By Simon Rocker, March 18, 2010

Chief Rabbi Lord Sacks has acknowledged that he would have had to resign if he had not amended his award-winning book on interfaith tolerance, The Dignity of Difference.

He made the admission at an address at the Oxford Union last week when he was asked by a student why he had revised the book for its second edition.

Strictly Orthodox rabbis demanded the withdrawal of the book in 2002.

At the time, the London Beth Din issued a statement saying that "certain passages lend themselves to an interpretation that is inconsistent with basic Jewish beliefs".

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'Nazi fetish' housing chief is suspended

By Simon Rocker, March 18, 2010

A senior council official has been suspended by London's Hammersmith and Fulham Council after newspaper allegations that he was involved in Nazi fetishism.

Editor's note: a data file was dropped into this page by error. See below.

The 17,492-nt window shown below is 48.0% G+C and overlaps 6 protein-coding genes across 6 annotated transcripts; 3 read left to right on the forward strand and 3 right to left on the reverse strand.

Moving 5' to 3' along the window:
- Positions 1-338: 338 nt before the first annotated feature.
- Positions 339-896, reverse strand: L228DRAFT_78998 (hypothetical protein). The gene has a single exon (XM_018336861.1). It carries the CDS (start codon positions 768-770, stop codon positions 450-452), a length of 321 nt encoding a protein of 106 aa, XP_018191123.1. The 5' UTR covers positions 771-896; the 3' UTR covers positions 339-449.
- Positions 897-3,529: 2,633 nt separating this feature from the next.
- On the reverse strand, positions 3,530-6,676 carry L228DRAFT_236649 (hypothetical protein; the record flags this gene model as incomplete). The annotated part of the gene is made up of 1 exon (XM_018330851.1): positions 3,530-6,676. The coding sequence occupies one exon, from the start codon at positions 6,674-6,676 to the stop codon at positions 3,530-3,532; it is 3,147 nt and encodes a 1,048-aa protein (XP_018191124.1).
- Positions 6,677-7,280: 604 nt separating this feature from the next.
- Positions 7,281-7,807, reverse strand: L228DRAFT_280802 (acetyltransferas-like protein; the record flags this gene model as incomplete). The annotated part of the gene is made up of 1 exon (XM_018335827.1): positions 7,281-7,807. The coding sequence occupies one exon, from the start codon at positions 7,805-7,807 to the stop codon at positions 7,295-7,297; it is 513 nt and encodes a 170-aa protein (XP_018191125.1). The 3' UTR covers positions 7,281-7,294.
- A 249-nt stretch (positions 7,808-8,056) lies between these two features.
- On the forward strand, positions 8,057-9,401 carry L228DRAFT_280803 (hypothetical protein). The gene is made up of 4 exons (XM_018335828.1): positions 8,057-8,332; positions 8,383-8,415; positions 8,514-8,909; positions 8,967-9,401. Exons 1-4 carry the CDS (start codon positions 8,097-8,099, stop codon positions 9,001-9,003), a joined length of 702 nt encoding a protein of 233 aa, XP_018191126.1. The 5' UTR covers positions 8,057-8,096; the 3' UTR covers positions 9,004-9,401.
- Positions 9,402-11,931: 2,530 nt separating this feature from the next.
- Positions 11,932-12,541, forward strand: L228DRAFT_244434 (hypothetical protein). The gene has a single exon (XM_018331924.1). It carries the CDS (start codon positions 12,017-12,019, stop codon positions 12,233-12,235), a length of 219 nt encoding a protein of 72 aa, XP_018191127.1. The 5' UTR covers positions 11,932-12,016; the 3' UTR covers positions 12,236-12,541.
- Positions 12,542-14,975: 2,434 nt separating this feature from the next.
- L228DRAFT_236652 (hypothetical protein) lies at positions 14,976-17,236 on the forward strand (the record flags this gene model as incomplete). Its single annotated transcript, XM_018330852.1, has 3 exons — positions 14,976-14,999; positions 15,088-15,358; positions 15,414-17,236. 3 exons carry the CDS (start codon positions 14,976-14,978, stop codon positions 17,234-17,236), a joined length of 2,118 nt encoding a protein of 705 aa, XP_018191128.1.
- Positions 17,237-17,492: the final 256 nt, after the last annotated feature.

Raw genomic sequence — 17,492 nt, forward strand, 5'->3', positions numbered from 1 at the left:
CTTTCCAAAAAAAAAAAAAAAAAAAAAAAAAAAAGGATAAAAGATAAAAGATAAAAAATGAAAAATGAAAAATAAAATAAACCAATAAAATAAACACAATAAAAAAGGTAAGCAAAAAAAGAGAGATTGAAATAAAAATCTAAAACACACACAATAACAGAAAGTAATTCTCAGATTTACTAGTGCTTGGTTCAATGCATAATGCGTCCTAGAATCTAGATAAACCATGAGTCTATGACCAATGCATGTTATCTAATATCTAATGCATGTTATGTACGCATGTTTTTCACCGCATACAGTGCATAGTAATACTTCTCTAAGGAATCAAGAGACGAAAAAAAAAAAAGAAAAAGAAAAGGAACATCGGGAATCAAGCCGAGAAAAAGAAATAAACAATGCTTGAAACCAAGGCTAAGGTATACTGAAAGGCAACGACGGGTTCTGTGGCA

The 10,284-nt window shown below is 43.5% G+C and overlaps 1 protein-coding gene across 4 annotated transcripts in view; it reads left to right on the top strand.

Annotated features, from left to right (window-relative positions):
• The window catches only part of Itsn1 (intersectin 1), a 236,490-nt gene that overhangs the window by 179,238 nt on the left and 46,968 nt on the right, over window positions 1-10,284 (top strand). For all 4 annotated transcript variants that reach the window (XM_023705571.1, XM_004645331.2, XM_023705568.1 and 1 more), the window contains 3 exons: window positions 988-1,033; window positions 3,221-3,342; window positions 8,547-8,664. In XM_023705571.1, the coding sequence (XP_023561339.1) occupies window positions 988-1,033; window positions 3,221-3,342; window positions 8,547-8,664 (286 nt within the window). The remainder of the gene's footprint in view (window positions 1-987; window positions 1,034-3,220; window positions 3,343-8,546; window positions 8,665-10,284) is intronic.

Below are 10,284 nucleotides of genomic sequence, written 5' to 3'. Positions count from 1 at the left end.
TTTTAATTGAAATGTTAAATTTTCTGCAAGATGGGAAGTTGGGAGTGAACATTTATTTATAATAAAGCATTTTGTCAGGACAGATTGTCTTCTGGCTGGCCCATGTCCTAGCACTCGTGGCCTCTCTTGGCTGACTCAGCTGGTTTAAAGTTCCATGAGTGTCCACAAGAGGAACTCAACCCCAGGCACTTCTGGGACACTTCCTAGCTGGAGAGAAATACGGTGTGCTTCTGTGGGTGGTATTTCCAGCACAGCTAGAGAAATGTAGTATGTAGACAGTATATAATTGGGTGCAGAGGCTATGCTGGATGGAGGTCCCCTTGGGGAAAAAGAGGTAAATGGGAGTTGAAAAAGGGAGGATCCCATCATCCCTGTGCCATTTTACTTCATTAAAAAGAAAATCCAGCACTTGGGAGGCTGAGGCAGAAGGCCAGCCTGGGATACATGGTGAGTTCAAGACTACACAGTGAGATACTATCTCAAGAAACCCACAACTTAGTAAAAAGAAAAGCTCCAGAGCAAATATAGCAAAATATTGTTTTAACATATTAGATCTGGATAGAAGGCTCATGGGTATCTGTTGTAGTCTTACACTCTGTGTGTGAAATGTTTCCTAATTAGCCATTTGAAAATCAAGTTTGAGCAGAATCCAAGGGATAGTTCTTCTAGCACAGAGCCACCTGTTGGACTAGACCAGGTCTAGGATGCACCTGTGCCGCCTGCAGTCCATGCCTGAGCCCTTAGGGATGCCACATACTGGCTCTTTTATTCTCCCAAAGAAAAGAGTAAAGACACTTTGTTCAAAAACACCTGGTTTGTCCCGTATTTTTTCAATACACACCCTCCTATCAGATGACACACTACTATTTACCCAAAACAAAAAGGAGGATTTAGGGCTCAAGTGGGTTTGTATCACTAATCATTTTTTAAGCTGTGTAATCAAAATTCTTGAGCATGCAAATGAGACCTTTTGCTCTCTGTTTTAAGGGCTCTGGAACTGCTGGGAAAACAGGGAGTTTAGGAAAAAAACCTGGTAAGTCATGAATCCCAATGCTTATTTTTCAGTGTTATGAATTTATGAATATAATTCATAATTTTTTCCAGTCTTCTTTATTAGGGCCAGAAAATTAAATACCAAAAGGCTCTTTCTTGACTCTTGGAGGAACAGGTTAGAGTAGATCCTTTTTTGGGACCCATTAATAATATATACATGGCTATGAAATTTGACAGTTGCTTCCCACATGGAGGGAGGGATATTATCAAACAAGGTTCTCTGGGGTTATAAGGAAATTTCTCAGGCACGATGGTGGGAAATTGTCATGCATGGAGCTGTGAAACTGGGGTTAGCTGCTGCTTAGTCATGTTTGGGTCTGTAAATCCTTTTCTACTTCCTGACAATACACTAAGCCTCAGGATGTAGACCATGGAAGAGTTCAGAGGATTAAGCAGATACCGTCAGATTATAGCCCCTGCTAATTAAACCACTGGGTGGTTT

The Sunday Mirror published photos of Gareth Mead posing in Nazi uniform and in front of swastikas on what was said to be a gay sex website.

According to the newspaper, he also sent text messages to fellow-users of the site which read "Turn on the furnaces for those Jewish boys and let them burn in hell" and "Gas the Wogs".

A council spokesman would say only: "Gareth Mead has been suspended pending a disciplinary hearing."

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Jewish funeral service prepared for atheists and suicides

By Simon Rocker, March 18, 2010

A new funeral service published by the Reform Movement includes alternative material designed specifically for atheists.

As well as traditional prayers for a funeral or tombstone consecration, the book contains a large anthology of readings, with secular writers such as Saul Bellow, quoted alongside rabbis.

It also contains a prayer to be read at the burial of suicides, who are traditionally stigmatised in Jewish law.

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Shining example of a horse

By Simon Rocker, March 18, 2010

Hurrah for Menorah the horse, which got this week's Cheltenham Festival off to a flying start with an unexpected victory in the opening race.